Piaggi, Simona ; Raggi, Chiara ; Corti, Alessandro ; Pitzalis, Emanuela ; Mascherpa, Marco C. ; Saviozzi, Michela ; Pompella, Alfonso ; Casini, Alessandro F. / Glutathione transferase omega 1-1 (GSTO1-1) plays an anti-apoptotic role in cell resistance to cisplatin toxicity. In: Carcinogenesis. 2010 ; Vol. 31, No. 5. pp. 804-811.
@article{61d8a511fe194a3cb456327c41b4e51c,
title = "Glutathione transferase omega 1-1 (GSTO1-1) plays an anti-apoptotic role in cell resistance to cisplatin toxicity",
abstract = "Several lines of evidence correlate the overexpression of glutathione S-transferase omega 1-1 (GSTO1-1) with the onset of drug resistance of cancer cells; however, no direct evidence is yet available. In order to investigate the mechanisms involved, stable transfection with GSTO1-1 complementary DNA was performed in HeLa cells, which spontaneously express very low levels of GSTO1-1. When transfected cells were seeded at low density, a sharp increase in GSTO1-1 expression was observed as compared with controls, along with an increased resistance against cisplatin cytotoxicity. When seeded at increasing densities, control untransfected cells also presented with an increase in GSTO1-1 expression, again accompanied by cisplatin resistance; the latter was significantly reduced after transfection with GSTO1-1 small interfering RNA. Cisplatin resistance of transfected cells was not accounted for by changes in the intracellular drug concentration nor in the amount of DNA cross-links or content of glutathione. Rather, transfected cells presented with a marked decrease of apoptosis as compared with controls, suggesting that GSTO1-1 overexpression may prevent cisplatin toxicity by interfering with the apoptotic process. Cisplatin treatment was in fact followed at early times (1-2 h) by activation of both Akt kinase and extracellular signal-regulated kinase (ERK)-1/2 in the transfected cells but not in controls. Conversely, in transfected cells, the strong activation of Jun N-terminal kinase (JNK)-1 induced by cisplatin at later times (10-20 h) was completely prevented. In conclusion, GSTO1-1 overexpression appears to be associated with activation of survival pathways (Akt and ERK1/2) and inhibition of apoptotic pathways (JNK1), as well as protection against cisplatin-induced apoptosis.",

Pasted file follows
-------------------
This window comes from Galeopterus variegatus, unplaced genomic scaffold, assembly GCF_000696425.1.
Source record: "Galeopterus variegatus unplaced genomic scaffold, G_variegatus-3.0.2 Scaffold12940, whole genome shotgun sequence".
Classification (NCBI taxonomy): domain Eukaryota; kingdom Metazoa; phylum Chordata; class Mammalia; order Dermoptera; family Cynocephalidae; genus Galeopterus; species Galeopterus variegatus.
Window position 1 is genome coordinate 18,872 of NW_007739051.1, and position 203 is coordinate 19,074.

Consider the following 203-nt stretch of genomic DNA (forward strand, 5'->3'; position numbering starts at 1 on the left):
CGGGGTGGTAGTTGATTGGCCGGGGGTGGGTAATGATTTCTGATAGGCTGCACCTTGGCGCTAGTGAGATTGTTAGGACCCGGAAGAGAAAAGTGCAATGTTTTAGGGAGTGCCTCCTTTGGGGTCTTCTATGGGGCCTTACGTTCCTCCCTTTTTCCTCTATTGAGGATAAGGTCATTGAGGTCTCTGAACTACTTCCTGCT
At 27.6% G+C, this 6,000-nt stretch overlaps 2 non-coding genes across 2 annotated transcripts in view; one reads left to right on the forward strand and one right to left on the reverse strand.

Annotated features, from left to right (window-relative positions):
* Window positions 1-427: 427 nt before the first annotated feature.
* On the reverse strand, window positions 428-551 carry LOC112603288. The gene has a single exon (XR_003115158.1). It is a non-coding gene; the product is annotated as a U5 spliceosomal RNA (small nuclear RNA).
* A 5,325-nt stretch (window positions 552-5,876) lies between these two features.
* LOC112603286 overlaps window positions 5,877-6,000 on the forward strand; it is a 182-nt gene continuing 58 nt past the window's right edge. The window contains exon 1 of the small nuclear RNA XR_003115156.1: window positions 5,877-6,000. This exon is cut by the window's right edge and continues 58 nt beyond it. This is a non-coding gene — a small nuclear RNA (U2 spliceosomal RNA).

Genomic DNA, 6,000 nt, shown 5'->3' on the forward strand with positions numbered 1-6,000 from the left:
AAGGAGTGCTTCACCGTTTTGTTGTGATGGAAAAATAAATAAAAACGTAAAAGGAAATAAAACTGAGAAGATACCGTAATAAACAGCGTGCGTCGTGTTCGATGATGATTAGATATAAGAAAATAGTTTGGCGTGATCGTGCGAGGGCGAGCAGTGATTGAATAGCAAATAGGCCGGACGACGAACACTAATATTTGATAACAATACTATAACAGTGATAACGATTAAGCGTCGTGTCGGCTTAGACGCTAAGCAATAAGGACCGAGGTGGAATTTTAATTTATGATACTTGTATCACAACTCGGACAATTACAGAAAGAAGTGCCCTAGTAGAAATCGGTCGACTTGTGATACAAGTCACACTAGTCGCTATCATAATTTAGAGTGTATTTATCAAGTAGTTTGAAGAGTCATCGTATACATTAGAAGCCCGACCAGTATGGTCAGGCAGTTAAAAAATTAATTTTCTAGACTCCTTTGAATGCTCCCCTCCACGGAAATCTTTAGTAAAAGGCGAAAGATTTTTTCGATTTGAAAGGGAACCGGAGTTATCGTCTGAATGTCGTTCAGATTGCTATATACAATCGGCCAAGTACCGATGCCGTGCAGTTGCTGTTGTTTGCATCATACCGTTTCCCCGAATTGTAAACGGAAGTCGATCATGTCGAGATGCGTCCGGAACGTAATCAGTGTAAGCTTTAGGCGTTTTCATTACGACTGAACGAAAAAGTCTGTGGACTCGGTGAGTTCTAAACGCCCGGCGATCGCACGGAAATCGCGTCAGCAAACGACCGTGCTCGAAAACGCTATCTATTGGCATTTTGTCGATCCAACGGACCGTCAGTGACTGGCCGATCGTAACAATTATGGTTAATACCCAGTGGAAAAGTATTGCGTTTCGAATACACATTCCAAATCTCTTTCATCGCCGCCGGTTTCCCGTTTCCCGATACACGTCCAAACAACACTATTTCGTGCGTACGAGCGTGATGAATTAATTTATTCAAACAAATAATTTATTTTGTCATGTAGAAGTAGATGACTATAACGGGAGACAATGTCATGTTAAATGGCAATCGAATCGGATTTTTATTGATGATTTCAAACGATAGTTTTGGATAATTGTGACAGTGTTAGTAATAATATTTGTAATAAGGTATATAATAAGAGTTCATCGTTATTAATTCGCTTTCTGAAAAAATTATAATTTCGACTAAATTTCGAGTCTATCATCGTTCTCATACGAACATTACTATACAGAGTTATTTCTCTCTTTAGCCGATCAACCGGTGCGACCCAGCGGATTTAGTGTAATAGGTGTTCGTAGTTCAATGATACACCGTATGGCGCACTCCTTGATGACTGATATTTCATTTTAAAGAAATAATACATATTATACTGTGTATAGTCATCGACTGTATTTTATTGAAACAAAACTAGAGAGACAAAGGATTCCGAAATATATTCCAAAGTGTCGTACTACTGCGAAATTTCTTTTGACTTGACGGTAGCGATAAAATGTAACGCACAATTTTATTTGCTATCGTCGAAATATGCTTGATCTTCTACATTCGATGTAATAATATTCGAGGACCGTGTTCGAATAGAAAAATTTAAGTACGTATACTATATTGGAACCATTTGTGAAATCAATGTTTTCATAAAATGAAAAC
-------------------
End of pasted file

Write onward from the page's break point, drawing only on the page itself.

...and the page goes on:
author = "Simona Piaggi and Chiara Raggi and Alessandro Corti and Emanuela Pitzalis and Mascherpa, {Marco C.} and Michela Saviozzi and Alfonso Pompella and Casini, {Alessandro F.}",
year = "2010",
month = "1",
day = "27",
doi = "10.1093/carcin/bgq031",
language = "English",
volume = "31",
pages = "804--811",
journal = "Carcinogenesis",
issn = "0143-3334",
publisher = "Oxford University Press",
number = "5",

}

TY - JOUR

T1 - Glutathione transferase omega 1-1 (GSTO1-1) plays an anti-apoptotic role in cell resistance to cisplatin toxicity

AU - Piaggi, Simona

AU - Raggi, Chiara

AU - Corti, Alessandro

AU - Pitzalis, Emanuela

AU - Mascherpa, Marco C.

AU - Saviozzi, Michela

AU - Pompella, Alfonso

AU - Casini, Alessandro F.

PY - 2010/1/27

Y1 - 2010/1/27